Individual investors uprising in South Korea to repel short-selling forces
From mid-January to early February 2021, Gamestop shares continued to fluctuate wildly in the US stock market.A major hedge fund called Melvin Capital Management announced that it would sell Gamestop shares short to lower the price, and individual investors in the U.S. responded by fighting each other, resulting in a s...
From mid-January to early February 2021, Gamestop shares continued to fluctuate wildly in the US stock market.
A major hedge fund called Melvin Capital Management announced that it would sell Gamestop shares short to lower the price, and individual investors in the U.S. responded by fighting each other, resulting in a series of wild swings.
Short selling, by the way, refers to "borrowing and selling" stocks that one does not have on hand through margin trading.
For example, it means to sell a stock short when it is expected to fall, and then buy it back when the stock price falls as expected to make a profit.
GameStop's stock price soared from $31 to $347 in one day.
Venture capitalists joined the fray, and from January 11 to 26, GameStop's stock price rose 642%.
In addition, Tesla's CEO, Elon Musk, tweeted in support of individual investors who were fighting the short-selling forces, which further boosted the stock price.
Unable to stand idly by, Korean Donggak Aris (Korean individual investors) also joined the fray, and it was like a war without a shot being fired.
On January 29, the Korea Depository Center reported that as of January 28, the total amount of game stop stocks settled through the depository was $102.74 million.
In terms of settlement value by stock, Gamestop rose from 40th place on January 27 to second place behind Tesla ($258.47 million) on January 28.
The buy was $5.22 million and the sell was $50.52 million. This drove Gamestop shares up to $500.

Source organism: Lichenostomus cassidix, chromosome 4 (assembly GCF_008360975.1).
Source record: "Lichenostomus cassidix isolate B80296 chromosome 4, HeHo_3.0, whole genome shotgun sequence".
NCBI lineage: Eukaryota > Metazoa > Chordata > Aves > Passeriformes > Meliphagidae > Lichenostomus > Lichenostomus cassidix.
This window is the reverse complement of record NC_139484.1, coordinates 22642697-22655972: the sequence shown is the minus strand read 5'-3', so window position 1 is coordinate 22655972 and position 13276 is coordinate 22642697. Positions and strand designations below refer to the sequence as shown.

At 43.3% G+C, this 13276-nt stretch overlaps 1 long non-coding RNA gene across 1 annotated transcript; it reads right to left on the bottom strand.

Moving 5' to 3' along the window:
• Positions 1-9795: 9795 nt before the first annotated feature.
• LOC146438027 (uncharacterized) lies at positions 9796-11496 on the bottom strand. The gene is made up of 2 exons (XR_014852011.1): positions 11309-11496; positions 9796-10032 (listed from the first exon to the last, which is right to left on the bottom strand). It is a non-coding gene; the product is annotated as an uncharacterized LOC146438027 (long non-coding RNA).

As a result, the hedge funds, the short-selling forces, raised the white flag and the individual investors won a great victory.
Of course, the market crashed afterwards, but there was a reason why Korean retail investors were willing to join the war.
In Korea, there is currently a ban on short selling.
On March 16, 2020, immediately after the Corona disaster, the Financial Services Commission of Korea decided to impose a time-limited ban on short selling in all listed stocks.
The FSC also extended the ban for another six months, and the ban was supposed to be lifted on March 15, 2021.
However, individual investors opposed to the resumption of short selling formed the Federation of Korean Stock Investors and declared war on the short selling forces.
Since February 1, they have been sending out a publicity campaign in which buses wrapped with slogans such as "abolish short selling" and "dismantle the Financial Services Commission" are going around important places in Seoul, and they are fighting against the short selling forces in solidarity with individual shareholders of the stocks in question, including Celltrion and HLB, which are the top short sellers.
Not only that, but as usual, they also petitioned for the "permanent abolition of the ban on short selling" on the website of Cheong Wa Dae (the presidential office).
In the end, the Financial Services Commission, having lost its patience, announced that it would extend the ban until May 3.